Entrepreneurs in Massachusetts should have a basic understanding of business structures and other formation needs before beginning their venture.
The United States Department of Labor's Bureau of Labor Statistics recently reported that gross job gains in the private sector from March of 2014 to June of 2014 increased by 7.4 million. That translates to 582,000 over the previous quarter and over 916,000 new jobs when gross job losses are taken into account. 35 percent of these jobs are reportedly developed by businesses with 1 to 49 employees.
Small businesses are doing well, and entrepreneurs may see this as a time to begin a business. Those who are considering starting their own businesses can benefit from a basic understanding of how state and federal law will impact their venture.
Forming a business in Massachusetts
Like most states, entrepreneurs that are looking to start a business in Massachusetts are wise to put together a business plan and carefully research available locations before moving forward with their business enterprise. Those that are in the initial stages can benefit from some basic information put together by the Massachusetts' Small Business Development Center Network & U.S. Small Business Administration. It outlines most of the relevant issues to address before moving forward with a business plan, including financing and business structures as well as tax ID's.
Entrepreneurs can choose from a variety of business structures. Each structure offers certain benefits and risks. Here is a basic breakdown:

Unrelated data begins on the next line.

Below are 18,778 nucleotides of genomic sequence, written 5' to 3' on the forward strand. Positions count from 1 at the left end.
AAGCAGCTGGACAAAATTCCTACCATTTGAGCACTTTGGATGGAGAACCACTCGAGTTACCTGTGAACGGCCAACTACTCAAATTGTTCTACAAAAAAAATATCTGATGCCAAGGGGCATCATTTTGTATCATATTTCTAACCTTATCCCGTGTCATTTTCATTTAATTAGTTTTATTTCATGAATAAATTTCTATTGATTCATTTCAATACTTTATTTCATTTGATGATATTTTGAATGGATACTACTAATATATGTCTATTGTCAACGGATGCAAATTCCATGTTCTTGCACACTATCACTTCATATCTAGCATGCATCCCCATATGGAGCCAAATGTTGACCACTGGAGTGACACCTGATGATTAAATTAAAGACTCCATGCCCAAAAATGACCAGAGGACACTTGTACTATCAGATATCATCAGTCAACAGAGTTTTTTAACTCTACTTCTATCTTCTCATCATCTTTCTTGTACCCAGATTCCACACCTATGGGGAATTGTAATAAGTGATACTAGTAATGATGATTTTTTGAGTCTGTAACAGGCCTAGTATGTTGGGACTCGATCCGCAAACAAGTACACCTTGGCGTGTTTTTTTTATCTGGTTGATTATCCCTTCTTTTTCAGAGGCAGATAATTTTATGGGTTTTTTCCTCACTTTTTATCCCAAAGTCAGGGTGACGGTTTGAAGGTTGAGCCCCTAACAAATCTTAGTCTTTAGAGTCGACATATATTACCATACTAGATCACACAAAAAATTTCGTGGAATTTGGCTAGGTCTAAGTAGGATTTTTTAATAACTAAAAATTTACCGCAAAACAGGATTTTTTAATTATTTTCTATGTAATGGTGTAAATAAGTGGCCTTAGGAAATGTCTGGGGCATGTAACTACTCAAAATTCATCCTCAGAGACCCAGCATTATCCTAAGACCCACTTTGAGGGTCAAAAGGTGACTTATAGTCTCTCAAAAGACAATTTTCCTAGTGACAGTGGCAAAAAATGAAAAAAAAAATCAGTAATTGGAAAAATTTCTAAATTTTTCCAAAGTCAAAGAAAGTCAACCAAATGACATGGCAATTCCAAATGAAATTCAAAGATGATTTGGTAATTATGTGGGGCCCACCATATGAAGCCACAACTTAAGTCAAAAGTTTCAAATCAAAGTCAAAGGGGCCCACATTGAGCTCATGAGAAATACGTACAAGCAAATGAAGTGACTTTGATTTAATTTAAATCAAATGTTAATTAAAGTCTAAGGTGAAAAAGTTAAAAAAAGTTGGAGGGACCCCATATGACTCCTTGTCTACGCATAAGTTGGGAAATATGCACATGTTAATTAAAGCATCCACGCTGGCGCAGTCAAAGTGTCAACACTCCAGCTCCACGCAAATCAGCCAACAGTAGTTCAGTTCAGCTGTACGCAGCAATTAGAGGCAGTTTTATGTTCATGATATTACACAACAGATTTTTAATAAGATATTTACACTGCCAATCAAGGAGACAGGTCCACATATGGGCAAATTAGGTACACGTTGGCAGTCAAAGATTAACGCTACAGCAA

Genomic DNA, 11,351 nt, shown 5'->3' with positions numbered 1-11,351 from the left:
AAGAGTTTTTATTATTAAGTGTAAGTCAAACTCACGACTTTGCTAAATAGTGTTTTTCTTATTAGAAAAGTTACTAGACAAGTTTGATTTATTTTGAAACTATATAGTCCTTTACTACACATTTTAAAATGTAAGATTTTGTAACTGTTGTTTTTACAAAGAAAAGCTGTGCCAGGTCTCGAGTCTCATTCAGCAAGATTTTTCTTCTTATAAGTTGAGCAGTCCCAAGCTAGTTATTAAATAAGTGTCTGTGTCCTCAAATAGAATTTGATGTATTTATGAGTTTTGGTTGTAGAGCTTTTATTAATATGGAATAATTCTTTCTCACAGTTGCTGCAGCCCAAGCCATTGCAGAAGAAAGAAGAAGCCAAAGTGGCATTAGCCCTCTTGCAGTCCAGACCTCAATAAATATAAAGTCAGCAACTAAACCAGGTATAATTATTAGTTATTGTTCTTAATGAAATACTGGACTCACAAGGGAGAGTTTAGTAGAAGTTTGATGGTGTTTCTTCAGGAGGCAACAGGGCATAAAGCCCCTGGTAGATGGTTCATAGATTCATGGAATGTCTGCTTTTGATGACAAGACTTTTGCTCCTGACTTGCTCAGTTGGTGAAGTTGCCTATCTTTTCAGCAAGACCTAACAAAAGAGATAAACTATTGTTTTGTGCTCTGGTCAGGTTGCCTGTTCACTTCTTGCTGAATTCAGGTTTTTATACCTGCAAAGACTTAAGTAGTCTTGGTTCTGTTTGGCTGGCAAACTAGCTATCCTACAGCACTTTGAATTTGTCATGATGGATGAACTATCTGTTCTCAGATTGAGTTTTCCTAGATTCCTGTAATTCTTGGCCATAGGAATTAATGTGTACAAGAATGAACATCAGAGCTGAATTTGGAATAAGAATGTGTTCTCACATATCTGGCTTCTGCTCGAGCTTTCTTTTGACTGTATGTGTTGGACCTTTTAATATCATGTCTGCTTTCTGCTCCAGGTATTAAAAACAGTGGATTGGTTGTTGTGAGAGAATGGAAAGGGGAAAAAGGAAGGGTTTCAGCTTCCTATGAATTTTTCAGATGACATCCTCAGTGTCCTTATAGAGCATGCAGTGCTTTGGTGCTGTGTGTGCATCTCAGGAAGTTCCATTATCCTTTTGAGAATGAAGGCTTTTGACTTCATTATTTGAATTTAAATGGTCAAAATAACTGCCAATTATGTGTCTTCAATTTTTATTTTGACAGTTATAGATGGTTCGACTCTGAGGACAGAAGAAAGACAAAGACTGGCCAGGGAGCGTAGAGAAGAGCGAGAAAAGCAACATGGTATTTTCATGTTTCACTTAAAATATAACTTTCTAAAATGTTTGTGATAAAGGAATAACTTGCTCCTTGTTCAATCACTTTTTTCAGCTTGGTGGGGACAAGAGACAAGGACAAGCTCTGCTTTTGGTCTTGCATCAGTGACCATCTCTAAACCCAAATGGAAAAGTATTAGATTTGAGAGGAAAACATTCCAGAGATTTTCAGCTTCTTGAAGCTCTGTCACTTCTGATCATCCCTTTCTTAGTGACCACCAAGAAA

- Sole Proprietorship. This is the simplest form of business structure. Essentially, an entrepreneur starts a sole proprietorship simply by beginning a business. Although this business structure is easy to start since there is generally no formal paperwork, it is also important to note that there is no distinction between the business and the owner. This means the owner not only benefits from all the profits of the business, but also is at risk for any potential loss or liabilities.
- Limited Liability Company. A limited liability company, or LLC, offers owners limited liability. This provides a certain amount of protection against personal liability in the event of a lawsuit.
- C Corporation. This structure transforms the business into a separate legal entity owned by shareholders. This translates to a greater level of liability protection, but also requires more paperwork and can have increased tax burden.
Even a sole proprietor needs to have all required licenses and permits and follow all applicable federal, state and local regulations. Businesses also need to carefully craft a business plan, employment contracts and succession plans. As a result, entrepreneurs are wise to seek the counsel of an experienced business lawyer. This legal professional can guide you through the initial stages of the business formation, working to better ensure long-term success.
Keywords: business law